If America were the subject of the attack, we would ask ourselves “why are we being attacked Gog?”  We would wonder (rather quickly I would suppose as there would be little time to conjecture), why Gog’s missiles are heading toward us,  “Are you planning to take away our cattle and goods, our silver and gold, to take us away as captives?  Gog, what’s up?”  The subjects in verse 13 are not as concerned with Israel being attacked as much as they are concerned that they are being attacked.  But does this square with other verses in Ezekiel 38-39?  Absolutely.

Those that Live in the Isles

Ezekiel 39 supplies the details of how Gog is judged on the mountains of Israel.  The prophecy says that five-sixths (83%) of his armies will be destroyed. (Ezekiel 39:2)

They that shall dwell carelessly (betach ) are those that dwell in the isles:  “And I will send a fire on Magog, and among them that dwell carelessly in the isles: and they shall know that I am the LORD.” (Ezekiel 39:6)  The land of Gog, Magog, will be the recipient of God’s judgment.  But Magog is not the only land targeted by judgment.  Those that “dwell in the isles” are subjected to fire as well.  Who are these people?

The scripture paints a picture of these “island” people typically as merchants, as Canaanites (Canaan means merchant), as the people of the Canaanite (Phoenician) city of Tyre and Sidon (aka Zidon), and the merchants of Tarshish.  We already encountered the merchants of Tarshish in Ezekiel 38:13.  But the reference here to this same people seems quite clear when one considers the use of the little Hebrew word for isle, the small word iy (pronounced “e”, Strong’s H339).  The word iy, appears 36 times in the Old Testament–30 times it is translated as isle.  Its usage, however, seems idiomatic for Old Testament writers connoting those lands from “far the center of the world” which was, of course, Jerusalem. A good example of its usage is seen in Isaiah 23. And guess who is the subject of this passage?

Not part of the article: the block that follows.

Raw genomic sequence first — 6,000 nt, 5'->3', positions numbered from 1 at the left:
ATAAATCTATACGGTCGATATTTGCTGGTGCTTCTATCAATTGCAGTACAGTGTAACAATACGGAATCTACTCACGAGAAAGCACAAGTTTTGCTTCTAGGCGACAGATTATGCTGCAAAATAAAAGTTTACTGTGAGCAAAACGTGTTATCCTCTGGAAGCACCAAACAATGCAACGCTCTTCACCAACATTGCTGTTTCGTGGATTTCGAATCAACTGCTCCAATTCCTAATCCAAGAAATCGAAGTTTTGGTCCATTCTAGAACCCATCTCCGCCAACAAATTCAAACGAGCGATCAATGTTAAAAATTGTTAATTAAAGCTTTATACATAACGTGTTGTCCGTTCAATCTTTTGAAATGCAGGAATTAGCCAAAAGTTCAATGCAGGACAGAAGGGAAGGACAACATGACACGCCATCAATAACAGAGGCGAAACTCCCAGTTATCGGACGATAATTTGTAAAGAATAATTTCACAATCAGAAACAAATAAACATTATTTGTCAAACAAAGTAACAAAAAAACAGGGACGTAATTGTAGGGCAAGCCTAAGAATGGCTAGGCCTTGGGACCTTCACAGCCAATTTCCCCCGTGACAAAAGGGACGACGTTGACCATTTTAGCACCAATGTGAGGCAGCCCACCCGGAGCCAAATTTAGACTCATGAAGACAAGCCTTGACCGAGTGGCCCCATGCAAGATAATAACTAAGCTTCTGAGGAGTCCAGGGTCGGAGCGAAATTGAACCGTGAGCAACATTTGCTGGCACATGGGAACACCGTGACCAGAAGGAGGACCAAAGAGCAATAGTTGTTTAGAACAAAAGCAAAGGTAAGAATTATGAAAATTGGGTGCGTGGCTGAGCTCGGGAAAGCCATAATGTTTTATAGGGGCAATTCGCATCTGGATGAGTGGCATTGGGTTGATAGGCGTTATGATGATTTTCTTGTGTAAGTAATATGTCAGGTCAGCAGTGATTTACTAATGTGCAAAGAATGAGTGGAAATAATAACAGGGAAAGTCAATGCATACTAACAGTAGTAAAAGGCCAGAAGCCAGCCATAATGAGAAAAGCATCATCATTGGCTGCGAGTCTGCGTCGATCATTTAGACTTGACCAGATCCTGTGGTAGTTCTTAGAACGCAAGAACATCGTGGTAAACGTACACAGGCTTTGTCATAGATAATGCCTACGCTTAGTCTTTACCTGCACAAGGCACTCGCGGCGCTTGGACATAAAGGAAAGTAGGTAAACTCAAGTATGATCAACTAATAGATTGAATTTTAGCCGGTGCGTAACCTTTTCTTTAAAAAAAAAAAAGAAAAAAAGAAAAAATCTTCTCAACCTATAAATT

• Be still, ye inhabitants of the isle; thou whom the merchants of Zidon (Sidon), that pass over the sea, have replenished. (Isaiah 23:2)
  • Pass ye over to Tarshish; howl, ye inhabitants of the isle.  (Isaiah 23:6)
The Minoan Civilization, contemporary to Ancient Egypt, 2,500 years before Christ.
The Minoan Civilization, contemporary to Ancient Egypt, 2,500 years before Christ.